In the past, the health and wellness industry has advocated a low-fat diet, arguing that fats are harmful to our health and well-being. In the last few years, many nutritionists and health experts have begun changing their tune, claiming that fats can be a healthy part of our diet.
The conflicting information about fats is confusing and can make the process of deciding whether or not to include fats overwhelming. We’re here to break it down and help you figure out once and for all whether you should be stocking up on low-fat foods or not.
Can Fats Be a Part of a Healthy Diet?
Before we can discuss whether fats can be a healthy part of your diet, we must distinguish which fats we’re talking about. Many in the health industry talk about fats like they are all the same, but they’re not. Even among the different groups of fat — saturated, unsaturated, polyunsaturated — there are differences in fat and the effects it has on the body.
In the past, scientists found that a high-cholesterol diet had a negative effect on the body, promoting a condition called atherosclerosis, which is a build-up of plaque in the arteries. This, in turn, increased the risk of cardiovascular disease and fueled the argument that fat in the diet is bad.
However, further studies have shown that dietary cholesterol actually has minimal impact in most individuals’ cholesterol levels. Moreover, some fats can even reduce cholesterol levels in the body.
Take an avocado, for instance. An avocado has the same amount of fat as three slices of bacon. The bacon will increase the “bad” cholesterol in the body (LDL cholesterol), while the avocado can actually decrease the bad cholesterol.
Analysis of these facts seems to stipulate that fats can be a healthy part of the diet, it just depends on what the source of fat is, as not all fats are created equal.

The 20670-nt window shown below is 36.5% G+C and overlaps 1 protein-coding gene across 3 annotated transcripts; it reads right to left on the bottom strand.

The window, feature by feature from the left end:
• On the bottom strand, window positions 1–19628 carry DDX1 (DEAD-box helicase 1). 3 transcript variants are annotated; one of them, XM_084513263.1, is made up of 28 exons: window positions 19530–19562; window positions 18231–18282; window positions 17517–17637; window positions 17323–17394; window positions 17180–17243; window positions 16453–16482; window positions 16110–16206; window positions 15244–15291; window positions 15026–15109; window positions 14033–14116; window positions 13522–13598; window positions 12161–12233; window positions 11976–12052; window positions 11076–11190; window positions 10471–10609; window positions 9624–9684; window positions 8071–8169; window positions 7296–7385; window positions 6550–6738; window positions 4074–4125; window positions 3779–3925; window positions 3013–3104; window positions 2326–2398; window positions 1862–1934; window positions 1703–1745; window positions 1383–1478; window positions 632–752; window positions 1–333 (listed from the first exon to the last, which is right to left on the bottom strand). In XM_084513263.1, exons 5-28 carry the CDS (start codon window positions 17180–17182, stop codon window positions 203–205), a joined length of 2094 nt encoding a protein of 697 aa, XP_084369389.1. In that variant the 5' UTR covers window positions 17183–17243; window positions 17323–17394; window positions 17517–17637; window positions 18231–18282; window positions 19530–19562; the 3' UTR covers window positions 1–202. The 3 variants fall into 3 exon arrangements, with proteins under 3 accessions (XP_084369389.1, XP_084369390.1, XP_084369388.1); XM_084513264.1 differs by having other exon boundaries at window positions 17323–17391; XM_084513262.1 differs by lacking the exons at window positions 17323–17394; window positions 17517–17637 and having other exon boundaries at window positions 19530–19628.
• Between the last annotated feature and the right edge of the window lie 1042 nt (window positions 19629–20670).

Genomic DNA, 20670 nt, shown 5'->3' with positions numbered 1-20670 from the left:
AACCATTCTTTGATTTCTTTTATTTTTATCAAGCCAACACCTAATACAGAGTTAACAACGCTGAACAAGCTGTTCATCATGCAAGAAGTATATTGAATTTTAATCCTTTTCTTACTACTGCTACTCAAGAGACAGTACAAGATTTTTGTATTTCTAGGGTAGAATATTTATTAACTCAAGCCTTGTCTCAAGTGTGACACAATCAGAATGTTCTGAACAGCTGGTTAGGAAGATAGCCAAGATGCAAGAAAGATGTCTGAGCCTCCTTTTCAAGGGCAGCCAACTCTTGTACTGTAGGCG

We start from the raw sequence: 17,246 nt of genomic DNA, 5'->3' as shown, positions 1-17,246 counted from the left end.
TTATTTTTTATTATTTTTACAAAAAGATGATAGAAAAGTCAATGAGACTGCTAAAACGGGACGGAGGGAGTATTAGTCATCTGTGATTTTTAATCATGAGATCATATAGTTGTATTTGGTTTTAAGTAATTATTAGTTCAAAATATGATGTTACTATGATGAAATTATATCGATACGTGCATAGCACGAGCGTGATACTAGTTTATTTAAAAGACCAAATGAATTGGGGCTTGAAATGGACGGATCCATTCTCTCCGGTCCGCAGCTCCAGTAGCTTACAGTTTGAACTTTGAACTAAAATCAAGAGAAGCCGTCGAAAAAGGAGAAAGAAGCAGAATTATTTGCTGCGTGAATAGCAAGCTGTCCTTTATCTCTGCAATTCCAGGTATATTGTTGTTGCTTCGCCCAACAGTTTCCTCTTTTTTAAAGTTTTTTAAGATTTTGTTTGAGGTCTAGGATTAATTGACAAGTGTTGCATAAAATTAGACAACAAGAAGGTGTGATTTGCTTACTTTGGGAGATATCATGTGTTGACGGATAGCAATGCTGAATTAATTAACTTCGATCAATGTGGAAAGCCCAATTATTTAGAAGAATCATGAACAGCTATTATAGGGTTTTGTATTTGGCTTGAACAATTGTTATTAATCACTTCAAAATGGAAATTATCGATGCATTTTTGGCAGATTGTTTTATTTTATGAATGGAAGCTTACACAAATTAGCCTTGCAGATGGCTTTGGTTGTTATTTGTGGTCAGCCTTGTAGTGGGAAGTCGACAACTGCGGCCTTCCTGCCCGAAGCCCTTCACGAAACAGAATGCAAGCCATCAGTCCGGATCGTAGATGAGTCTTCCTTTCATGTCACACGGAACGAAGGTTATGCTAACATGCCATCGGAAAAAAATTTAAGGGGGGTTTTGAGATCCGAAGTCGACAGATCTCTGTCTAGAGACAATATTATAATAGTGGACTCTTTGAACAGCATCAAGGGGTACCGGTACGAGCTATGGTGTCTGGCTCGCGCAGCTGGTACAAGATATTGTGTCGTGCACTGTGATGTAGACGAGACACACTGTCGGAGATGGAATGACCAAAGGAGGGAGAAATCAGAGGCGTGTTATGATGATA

Healthy Fats You Can Eat
One of the reasons that fats got such a bad rap was because the studies that focused on people consuming saturated fats — one of the fats experts tend to debate most over — didn’t account for the fact that these individuals were often consuming unhealthy diets in other regards, as well.
Scientists are now recognizing that there are other factors that could have affected the results of these studies, such as unhealthy weight gain and consumption of processed foods. These factors could have been just as likely to have contributed to the health problems that were once attributed solely to fats.
Newer studies have found that when fats from healthy food sources are consumed in moderation and do not cause weight gain, fat in the diet can actually be a part of a healthy diet. Some foods that offer healthy sources of fat include:
- Dark chocolate
- Chia seeds
- Olive oil
- Full-fat dairy products like yogurt and cheese
These foods contain a mix of saturated and unsaturated fats. Some of these foods, like dairy products, contain trace amounts of trans fat, however, this trans fat is not the same as the industrial trans fat found in processed snacks and desserts, which is detrimental to your health.
Skipping Low-Fat Foods
While a diet rich in fat is not necessarily the best approach to take in regards to maintaining a healthy diet, neither is a diet focused on low-fat foods. Low-fat foods tend to be a result of food scientists removing fat from the food and replacing it with sugar. The increase in sugar in your diet can contribute to diseases like obesity and diabetes.
Instead, you should focus on eating a moderate amount of fat in your diet through some of the healthy food sources shared above. You’ll want to aim for roughly 30% of your diet to be made up of fat from natural, healthy food sources. As a bonus, by skipping low-fat foods and consuming the real deal, you’ll probably notice yourself feeling full for longer periods of time and feeling more energized than you have in awhile.